The writer’s retreat was, as I feared, populated by Big Fish. Super established writers, and people who work at the top of various other fields like marketing and coaching and make a thousand dollars an hour and know how to blow dry their own hair.
In preparation for the retreat, I had gotten a salon lady to blow dry my hair so I would look like a grown up, (because when my hair saw the ocean it got super excited and sprung up and remembered it was really a poodle in it’s soul). I had also gone to Target and bought a new shirt, so I totally seemed like a grown up until I told them all about blow drying my hair and buying a shirt from Target. You would think this would be a bad move because it would make clear that I was not Big Fish, but it was not a bad move at all. Because it was very okay to be Little Fish in this group. Turns out that it is not Bigness of Fishiness that makes people into jerks, anyways. It is Bigness of Jerkiness. You can have all sizes of fish be part of the same loving pond. And the little fish can ask advice of the big fish, which you bet I did at every available turn.
“You’re big fish” was the advice. Followed by “and why do you try to squeeze small so much? Why do you talk so fast and mumble and hurry your writing through to the flattering parts? Why are you making this book that should be about blood sweat and tears into a tidy story about UU congregational polity?”
It’s a question I’ve been asking myself for a year, as I’ve been trying to reframe myself into writer. Trying to work up the courage to set aside the time to do it well, to submit to real publications, to write what is honest rather than the kind of tidy stuff you put in the Memos On Spiritual Formation that you hand in for seminary. I have been mumbling affirmations of my own worth grumpily as though they are Our Fathers assigned as penance. I have been writing Facebook statuses saying “maybe we don’t ever believe in ourselves all the way—maybe we just come to accept that this is who we are”. And not posting them, of course.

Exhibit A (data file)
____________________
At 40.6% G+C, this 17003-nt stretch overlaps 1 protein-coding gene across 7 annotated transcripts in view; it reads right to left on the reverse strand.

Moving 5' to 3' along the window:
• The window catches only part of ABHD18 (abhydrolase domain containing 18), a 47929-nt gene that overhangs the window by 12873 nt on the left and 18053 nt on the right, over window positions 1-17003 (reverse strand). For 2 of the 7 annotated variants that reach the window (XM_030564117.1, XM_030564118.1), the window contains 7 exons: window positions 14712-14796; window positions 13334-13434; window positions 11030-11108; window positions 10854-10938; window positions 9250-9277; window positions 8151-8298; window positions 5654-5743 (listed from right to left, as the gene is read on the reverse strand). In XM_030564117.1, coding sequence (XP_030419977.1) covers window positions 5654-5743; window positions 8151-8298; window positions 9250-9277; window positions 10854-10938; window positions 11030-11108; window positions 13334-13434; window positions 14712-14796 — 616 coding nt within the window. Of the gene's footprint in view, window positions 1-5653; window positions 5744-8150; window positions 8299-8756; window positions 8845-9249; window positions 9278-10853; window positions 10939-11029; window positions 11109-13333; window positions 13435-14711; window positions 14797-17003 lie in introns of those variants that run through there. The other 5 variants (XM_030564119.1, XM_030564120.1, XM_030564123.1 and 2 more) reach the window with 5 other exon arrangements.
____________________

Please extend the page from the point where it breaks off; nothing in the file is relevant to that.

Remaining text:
“Forget believing in yourself” says super-ceo-amazeballs who grew up to a single mother working three jobs in Detroit. “Believe whatever you want about yourself, and just put your writing forward. Your writing is useful. Do what you need to get that writing to people who need it. The rest, you can work on later.”
I carry this advice home in my chest like a glowing ball, feeling it seep deep into me. I sit with it like a cup of tea, as I watch the Canada geese flying overhead in the crisp fall. I think about how the things I’m most proud of didn’t come from believing in myself at all—they came from wanting to reach for someone so badly that I forgot to think about whether I believed in myself or not. I forgot to categorize myself--or anyone else--by Fish Size. The way you do, when you are being real.
Overhead, the geese shift spots. The current leader falls back to rest, and someone else steps forward to take their place in front, creating an updraft for the others. The new front bird is not any bigger, or any better than the others. He’s just the one taking that spot.
It turns out that 95% of the seemingly unsolvable problems of my life are solved by that one, simple formula:
1) Figure out who you are reaching for
3) Stop doing all that stuff that is not reaching